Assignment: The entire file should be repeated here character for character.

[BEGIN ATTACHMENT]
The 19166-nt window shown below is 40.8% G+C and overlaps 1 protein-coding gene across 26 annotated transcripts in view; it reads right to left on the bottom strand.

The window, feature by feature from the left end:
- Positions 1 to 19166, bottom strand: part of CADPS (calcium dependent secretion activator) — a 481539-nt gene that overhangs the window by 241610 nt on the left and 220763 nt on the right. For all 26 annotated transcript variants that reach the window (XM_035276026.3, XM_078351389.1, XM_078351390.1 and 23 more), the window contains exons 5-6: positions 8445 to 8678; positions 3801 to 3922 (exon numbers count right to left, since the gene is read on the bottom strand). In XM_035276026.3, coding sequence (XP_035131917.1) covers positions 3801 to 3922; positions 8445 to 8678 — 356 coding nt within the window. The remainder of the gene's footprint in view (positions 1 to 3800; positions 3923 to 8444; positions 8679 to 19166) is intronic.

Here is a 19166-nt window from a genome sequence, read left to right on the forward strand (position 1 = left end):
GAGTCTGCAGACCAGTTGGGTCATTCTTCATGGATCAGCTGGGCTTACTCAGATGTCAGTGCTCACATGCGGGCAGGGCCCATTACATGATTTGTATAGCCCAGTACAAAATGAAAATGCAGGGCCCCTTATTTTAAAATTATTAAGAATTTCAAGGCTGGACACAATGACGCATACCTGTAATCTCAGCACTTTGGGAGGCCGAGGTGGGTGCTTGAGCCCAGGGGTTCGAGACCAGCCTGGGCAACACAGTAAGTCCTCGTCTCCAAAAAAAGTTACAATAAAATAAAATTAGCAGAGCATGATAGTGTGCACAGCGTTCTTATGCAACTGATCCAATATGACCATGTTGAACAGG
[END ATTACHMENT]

The 19166-nt window shown below is 40.8% G+C and overlaps 1 protein-coding gene across 26 annotated transcripts in view; it reads right to left on the bottom strand.

The window, feature by feature from the left end:
- Positions 1 to 19166, bottom strand: part of CADPS (calcium dependent secretion activator) — a 481539-nt gene that overhangs the window by 241610 nt on the left and 220763 nt on the right. For all 26 annotated transcript variants that reach the window (XM_035276026.3, XM_078351389.1, XM_078351390.1 and 23 more), the window contains exons 5-6: positions 8445 to 8678; positions 3801 to 3922 (exon numbers count right to left, since the gene is read on the bottom strand). In XM_035276026.3, coding sequence (XP_035131917.1) covers positions 3801 to 3922; positions 8445 to 8678 — 356 coding nt within the window. The remainder of the gene's footprint in view (positions 1 to 3800; positions 3923 to 8444; positions 8679 to 19166) is intronic.

Here is a 19166-nt window from a genome sequence, read left to right on the forward strand (position 1 = left end):
GAGTCTGCAGACCAGTTGGGTCATTCTTCATGGATCAGCTGGGCTTACTCAGATGTCAGTGCTCACATGCGGGCAGGGCCCATTACATGATTTGTATAGCCCAGTACAAAATGAAAATGCAGGGCCCCTTATTTTAAAATTATTAAGAATTTCAAGGCTGGACACAATGACGCATACCTGTAATCTCAGCACTTTGGGAGGCCGAGGTGGGTGCTTGAGCCCAGGGGTTCGAGACCAGCCTGGGCAACACAGTAAGTCCTCGTCTCCAAAAAAAGTTACAATAAAATAAAATTAGCAGAGCATGATAGTGTGCACAGCGTTCTTATGCAACTGATCCAATATGACCATGTTGAACAGG